Saturday, November 7, 2009

ACL management on MacOS Snow Leopard

So I was going to follow the directions at this hint site to prevent Time Machine from doing a full backup again once I updated my MacBook Pro to a bigger drive. After all, I don't want to re-backup the stuff I just restored from my backup! But my attempt slammed to a halt after I type 'fsaclctl' and... uhm... WTF? It isn't in Snow Leopard! And by the time you get to userland the permission to override a "Deny All to All" ACL is dropped even if you su to root... you just can't get there from here unless you can somehow turn off ACL support for the whole filesystem!

Ah, but never fear, the Leopard version of fsaclctl works just fine on Snow Leopard. The question is, which of my half dozen backup drives up in the storage closet or offsite is old enough to have Leopard on it? I was about to get up and go grab one, when I glanced down and... there was the Mac OS Leopard 10.5.2 install DVD, right there, in the pile of disks I'd used to re-image the Mac.

So first thing to do was drill down and find the package. The packages live in '/Volumes/Mac OS X Install DVD/System/Installation/Packages' and the easiest thing to do is 'go to folder' from the Finder 'Go' menu to go there. Then by dragging dropping packages onto the /Developer/Applications/Utilities/PackageMaker utility, I discovered that fsaclctl lives in package "BSD.pkg" in directory /usr/sbin.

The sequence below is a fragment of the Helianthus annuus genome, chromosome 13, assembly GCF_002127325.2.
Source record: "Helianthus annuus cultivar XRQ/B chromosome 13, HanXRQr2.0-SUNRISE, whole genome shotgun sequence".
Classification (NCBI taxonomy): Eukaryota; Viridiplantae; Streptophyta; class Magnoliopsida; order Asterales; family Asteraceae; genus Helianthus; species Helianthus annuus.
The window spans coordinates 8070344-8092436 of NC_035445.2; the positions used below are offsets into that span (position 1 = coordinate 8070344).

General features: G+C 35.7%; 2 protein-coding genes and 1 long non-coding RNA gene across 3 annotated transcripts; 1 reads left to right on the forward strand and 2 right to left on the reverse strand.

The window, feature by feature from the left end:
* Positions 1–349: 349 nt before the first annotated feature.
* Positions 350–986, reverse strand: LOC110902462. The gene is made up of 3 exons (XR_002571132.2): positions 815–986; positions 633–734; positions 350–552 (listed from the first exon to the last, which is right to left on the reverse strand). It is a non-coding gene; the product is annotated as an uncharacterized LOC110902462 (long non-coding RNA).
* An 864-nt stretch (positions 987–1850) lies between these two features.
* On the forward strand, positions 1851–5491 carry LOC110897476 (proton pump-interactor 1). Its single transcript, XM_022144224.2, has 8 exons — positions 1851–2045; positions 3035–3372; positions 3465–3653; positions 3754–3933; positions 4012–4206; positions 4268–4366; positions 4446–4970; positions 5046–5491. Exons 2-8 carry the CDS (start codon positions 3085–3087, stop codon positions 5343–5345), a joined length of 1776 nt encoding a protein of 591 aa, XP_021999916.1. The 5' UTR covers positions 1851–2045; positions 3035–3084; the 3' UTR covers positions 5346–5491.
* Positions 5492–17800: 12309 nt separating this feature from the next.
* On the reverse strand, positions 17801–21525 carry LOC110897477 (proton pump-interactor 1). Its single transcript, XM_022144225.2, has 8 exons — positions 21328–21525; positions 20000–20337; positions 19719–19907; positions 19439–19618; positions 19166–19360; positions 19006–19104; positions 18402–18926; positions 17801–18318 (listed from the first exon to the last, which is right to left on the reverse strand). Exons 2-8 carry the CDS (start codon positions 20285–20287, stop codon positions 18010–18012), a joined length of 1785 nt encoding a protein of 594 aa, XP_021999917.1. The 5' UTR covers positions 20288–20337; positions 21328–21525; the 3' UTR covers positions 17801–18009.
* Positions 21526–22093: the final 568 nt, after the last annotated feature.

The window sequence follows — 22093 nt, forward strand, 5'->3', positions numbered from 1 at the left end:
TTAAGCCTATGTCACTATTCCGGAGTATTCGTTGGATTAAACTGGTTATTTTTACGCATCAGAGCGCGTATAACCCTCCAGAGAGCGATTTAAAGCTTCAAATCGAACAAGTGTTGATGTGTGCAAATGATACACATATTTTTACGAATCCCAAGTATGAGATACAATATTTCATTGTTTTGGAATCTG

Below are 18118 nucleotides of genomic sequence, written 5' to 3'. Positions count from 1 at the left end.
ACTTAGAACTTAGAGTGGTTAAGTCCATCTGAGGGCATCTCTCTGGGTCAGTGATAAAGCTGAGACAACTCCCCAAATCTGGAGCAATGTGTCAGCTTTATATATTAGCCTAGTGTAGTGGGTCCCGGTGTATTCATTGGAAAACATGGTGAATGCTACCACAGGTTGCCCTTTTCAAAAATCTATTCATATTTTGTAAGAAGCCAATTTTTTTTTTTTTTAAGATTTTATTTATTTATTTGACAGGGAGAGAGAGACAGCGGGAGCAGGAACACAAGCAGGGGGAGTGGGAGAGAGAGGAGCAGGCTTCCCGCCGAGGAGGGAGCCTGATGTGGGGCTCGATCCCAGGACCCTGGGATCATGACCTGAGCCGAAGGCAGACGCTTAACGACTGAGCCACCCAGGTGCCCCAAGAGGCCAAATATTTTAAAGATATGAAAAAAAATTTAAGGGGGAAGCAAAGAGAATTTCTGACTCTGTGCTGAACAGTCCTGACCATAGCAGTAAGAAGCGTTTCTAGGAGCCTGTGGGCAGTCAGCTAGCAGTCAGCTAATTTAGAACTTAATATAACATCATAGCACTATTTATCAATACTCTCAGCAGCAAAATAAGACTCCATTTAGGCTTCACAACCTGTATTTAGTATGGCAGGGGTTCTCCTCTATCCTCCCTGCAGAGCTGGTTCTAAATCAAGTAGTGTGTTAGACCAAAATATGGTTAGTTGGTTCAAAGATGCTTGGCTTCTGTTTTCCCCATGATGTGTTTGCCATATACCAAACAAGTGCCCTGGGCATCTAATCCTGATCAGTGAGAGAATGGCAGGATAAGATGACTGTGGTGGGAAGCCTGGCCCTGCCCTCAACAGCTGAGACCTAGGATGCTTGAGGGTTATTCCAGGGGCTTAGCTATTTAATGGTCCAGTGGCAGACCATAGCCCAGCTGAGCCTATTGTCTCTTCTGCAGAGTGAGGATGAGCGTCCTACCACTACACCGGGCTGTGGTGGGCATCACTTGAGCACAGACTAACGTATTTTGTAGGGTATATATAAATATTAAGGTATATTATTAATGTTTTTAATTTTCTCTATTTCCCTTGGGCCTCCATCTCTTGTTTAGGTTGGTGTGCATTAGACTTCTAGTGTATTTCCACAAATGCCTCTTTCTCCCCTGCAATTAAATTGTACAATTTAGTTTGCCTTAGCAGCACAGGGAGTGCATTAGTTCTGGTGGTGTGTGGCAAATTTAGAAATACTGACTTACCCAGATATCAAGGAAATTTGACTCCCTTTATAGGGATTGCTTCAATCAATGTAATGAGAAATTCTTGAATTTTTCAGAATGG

The next question is, how do we get the file out of the package? I couldn't drag it out of PackageMaker, PackageMaker simply refused to do so. So I grabbed a utility called 'Pacifist'. I won't claim it's the best utility for doing this because it's simply the first one that came up when I googled, but it allowed me to drop the BSD.pkg onto it, drill down to the file, then drag the file out to a folder on my desktop, from whence I could then put it into ~/bin and use it.

Now, this isn't about the Time Machine hack (BTW, it didn't work -- apparently Time Machine's implementation has changed since Leopard), but, rather, about security. Some folks wonder why MacOS is more secure than Windows. This experience gives you one clue why. There are things you cannot override even if you have full administrative access, once permissions are dropped during the boot process. I suspect that in future releases of Snow Leopard will remove the low-level ioctl that fsaclctl relies on, further securing the system. But it's clear that while Apple doesn't make splashy announcements about security and doesn't have some of the bells and whistles like address space randomization, they're doing some things quite right in the background to keep things secure.


No comments:

Post a Comment